In 2014, the International Association for the Psychology of Religion will have its centennial, and so will its scientific journal, the present Archive for the Psychology of Religion [ Archiv für Religionspsychologie, ARp]. This first article on IAPR's history analyses the fate of the forerunner of ARp, which was published from 1907-1913. When psychology in general began to develop as an empirical, research-based “scientific discipline” since the midst of the 19th century, the psychology of religion became a prominent application of (...) that “new” science of psychology, involving many of the founding fathers of present day psychology. Shortly after evoking these beginnings, the focus of the present article turns to the development of early scientific infrastructure for the psychology of religion. While the psychology of religion was initiated by European scholars such as Fechner and Wundt, it was the organizer of American psychology in general who started the first journal in this field, G. Stanley Hall. Through his European admirer Gustav Vorbrodt, Hall's journal may have been an inspiration to the founding of the first European journal for the psychology of religion, the German-speaking Zeitschrift für Religionspsychologie. Most likely the psychiatrist Johannes Bresler took the initiative to start this journal and had invited pastor Gustav Vorbrodt, who had already repeatedly and vigorously called for psychological study of religion, to join him as editor. Consequently, the subtitle of the journal was ‘Grenzfragen der Theologie und der Medizin [ Boundary Questions in Theology and Medicine].’ The present paper discusses both Vorbrodt's and Bresler's work in the realm of the psychology of religion, as it does the contributions of two further editors; the philosopher-historian of religion Georg Runze, an honorary professor at Berlin University, and Otto Klemm, a collaborator of Wilhelm Wundt and later the director of the latter's psychological laboratory in Leipzig and the first to hold a professorship for applied psychology. Several reasons are discussed to answer the question why the Zeitschrift für Religionspsychologie ceased publishing. Based on empirical-archival research, special attention is given to scholarly disagreements behind the transition of the Zeitschrift für Religionspsychologie to the new Archiv für Religionspsychologie. (shrink)
Georg Simmel developed a "form" method for the newly revived field of sociology, drawing on the subjectivity/objectivity dialectic. While his book's organization differs from that of contemporary texts, his method remains implicit in the field to this day.
Ce livre s'adresse à tous les " hommes et femmes de bonne volonté " à la recherche de la vérité. La première partie relate les réflexions que portent sur leur discipline les scientifiques tout au long du XXe siècle avec leur particularité voire leur opposition. C'est ainsi que Jacques Monod base sa réflexion sur le hasard conçu comme " une liberté absolue niais aveugle ", François Jacob sur le " jeu des possibles ", Alfred Kastler sur " une finalité objective (...) " et Trinh Xuan Thuan sur " les Lois de l'Univers avec des possibilités d'évolution ". Quant à Georges Charpack dans : " Soyez savants, soyez prophètes " il affirme ; " Ce qui reste la clef du problème que la science pose à la philosophie se trouve dans les lois de l'univers et dans l'interprétation de leur caractère. Nous n'avons rien trouvé qui réponde vraiment à nos désirs. Mais la question reste posée, non pas comme un défi aux philosophes, mais comme une requête instante posée à leur réflexion ". C'est à ce défi que cet ouvrage essaie de répondre, remettant en question certains concepts philosophiques pour accéder à une néo-métaphysique réclamée par les scientifiques. Par une étude synthétique du passage du polythéisme au monothéisme jusqu'au seuil de la Révélation Chrétienne, l'auteur développe le concept original néo-métaphysique de " l'Etre et de l'étant " appliqué à l'Univers. Ce concept permet une avancée décisive dans la recherche de la Vérité sur Dieu, faisant apparaître une corrélation inédite avec le prologue de l'Evangile de Saint Jean. (shrink)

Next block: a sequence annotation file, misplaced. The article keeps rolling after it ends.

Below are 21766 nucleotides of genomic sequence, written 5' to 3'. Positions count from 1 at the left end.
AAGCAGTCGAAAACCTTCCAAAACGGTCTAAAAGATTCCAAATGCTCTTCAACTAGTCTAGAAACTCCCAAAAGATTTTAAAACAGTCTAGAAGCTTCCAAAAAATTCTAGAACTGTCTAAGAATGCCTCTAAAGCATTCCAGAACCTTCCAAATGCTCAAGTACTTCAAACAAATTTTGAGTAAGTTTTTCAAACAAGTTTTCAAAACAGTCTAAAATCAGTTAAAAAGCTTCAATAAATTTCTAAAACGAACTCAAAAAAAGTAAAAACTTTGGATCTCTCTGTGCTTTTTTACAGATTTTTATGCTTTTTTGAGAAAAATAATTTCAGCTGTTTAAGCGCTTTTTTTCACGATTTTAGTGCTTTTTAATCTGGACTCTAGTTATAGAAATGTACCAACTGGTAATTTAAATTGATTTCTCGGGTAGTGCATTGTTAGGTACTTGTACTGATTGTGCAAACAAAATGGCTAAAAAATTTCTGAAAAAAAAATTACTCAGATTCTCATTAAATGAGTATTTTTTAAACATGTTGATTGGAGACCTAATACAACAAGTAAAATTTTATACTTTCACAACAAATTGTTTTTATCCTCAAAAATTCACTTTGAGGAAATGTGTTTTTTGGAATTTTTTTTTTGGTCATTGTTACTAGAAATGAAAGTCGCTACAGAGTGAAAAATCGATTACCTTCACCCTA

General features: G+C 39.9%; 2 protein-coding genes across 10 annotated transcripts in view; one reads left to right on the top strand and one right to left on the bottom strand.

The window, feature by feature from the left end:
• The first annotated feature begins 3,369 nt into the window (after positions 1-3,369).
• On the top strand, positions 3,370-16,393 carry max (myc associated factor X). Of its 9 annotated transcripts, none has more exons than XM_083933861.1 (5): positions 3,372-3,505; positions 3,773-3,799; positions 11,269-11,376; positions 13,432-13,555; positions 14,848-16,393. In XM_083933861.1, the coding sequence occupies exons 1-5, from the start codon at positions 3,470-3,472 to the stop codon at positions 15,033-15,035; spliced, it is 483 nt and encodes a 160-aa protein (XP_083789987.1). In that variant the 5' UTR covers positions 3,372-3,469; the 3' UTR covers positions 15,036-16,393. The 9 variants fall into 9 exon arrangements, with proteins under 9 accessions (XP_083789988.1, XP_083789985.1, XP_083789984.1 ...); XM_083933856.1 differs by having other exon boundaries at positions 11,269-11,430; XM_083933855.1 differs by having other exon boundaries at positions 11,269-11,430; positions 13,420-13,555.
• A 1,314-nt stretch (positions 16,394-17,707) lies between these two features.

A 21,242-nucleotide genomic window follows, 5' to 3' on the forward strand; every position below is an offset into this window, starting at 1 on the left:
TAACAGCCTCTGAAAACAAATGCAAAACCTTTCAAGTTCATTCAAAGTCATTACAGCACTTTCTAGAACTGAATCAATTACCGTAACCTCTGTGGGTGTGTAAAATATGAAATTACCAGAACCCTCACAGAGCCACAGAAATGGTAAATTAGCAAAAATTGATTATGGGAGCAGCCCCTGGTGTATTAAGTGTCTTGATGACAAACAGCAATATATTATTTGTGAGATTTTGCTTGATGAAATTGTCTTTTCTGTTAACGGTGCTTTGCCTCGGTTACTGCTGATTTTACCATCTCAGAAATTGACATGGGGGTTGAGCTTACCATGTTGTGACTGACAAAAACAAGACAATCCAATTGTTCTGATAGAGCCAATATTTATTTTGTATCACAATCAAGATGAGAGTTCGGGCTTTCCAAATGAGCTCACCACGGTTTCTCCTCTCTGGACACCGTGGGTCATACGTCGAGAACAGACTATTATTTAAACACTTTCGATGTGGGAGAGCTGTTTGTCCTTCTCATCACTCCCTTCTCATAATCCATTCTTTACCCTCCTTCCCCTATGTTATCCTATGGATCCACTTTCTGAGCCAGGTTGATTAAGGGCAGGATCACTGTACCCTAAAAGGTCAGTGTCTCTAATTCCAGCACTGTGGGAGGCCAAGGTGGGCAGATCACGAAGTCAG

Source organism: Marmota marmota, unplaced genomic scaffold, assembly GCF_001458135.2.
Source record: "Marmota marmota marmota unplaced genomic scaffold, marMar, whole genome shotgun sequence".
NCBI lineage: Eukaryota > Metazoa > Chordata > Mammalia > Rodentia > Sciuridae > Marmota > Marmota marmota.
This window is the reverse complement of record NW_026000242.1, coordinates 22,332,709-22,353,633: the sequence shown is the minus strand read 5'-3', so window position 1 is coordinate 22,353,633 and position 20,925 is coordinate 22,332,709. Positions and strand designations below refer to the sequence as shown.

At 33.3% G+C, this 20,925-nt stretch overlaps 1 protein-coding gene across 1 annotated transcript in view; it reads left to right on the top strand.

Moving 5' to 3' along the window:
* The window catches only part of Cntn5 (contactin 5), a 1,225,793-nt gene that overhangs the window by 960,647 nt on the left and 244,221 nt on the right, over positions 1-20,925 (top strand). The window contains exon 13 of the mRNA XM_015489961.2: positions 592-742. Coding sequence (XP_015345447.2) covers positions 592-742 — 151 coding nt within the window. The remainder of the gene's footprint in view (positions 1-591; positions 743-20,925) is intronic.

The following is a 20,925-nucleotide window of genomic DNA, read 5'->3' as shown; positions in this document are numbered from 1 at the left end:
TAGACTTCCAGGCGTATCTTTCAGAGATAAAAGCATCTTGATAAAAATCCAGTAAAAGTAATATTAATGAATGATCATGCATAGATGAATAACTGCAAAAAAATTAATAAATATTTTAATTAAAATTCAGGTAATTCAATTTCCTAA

As the work of thinkers such as Michel Foucault, François Jacob, Louis Althusser, and Pierre Bourdieu demonstrates, Georges Canguilhem has exerted tremendous influence on the philosophy of science and French philosophy more generally. In Knowledge of Life, a book that spans twenty years of his essays and lectures, Canguilhem offers a series of epistemological histories that seek to establish and clarify the stakes, ambiguities, and emergence of philosophical and biological concepts that defined the rise of modern biology. How do transformations (...) in biology and modern medicine shape conceptions of life? How do philosophical concepts feed into biological ideas and experimental practices, and how are they themselves transformed? How does knowledge "undo the experience of life so as to help man remake what life has made without him, in him or outside of him?" Knowledge of Life is Canguilhem's effort to explain how the movements of knowledge and life come to rest upon each other. Published at the dawn of the genetic revolution and still pertinent today, the book tackles the history of cell theory, the conceptual moves toward and away from mechanical understandings of the organism, the persistence of vitalism, and the nature of normality in science and its objects. (shrink)
This collection of thirteen essays represents an in-depth, well-focused, creative exploration of Heidegger’s sustained, extensive dialogue with the Presocratics. The list of contributors from abroad and America is impressive: Heidegger, Gadamer, Jean-François Courtaine, Michel Serres, Parvis Emad, Michael Naas, David F. Krell, John Sallis, Dennis J. Schmidt, David C. Jacobs, Charles E. Scott, Walter A. Brogan, and Véronique M. Fóti. These well-researched, thoughtful studies constitute a unified work that amounts to a rediscovery of the early Greeks from the perspective (...) of Heidegger’s fascination with the dawn of occidental thinking. The diversity of approaches of the contributions leads to the discernment of basic insights and to unearthing of unthought dimensions of Heidegger’s understanding of the Presocratics; it clearly shows the need for hermeneutic attentiveness and openness in trying to come to grips with the texts of the early Greek thinkers and with Heidegger’s own project. This book, then, is more than an “anthology”; it is a unified, perceptive, thoughtful festival of interpretations. (shrink)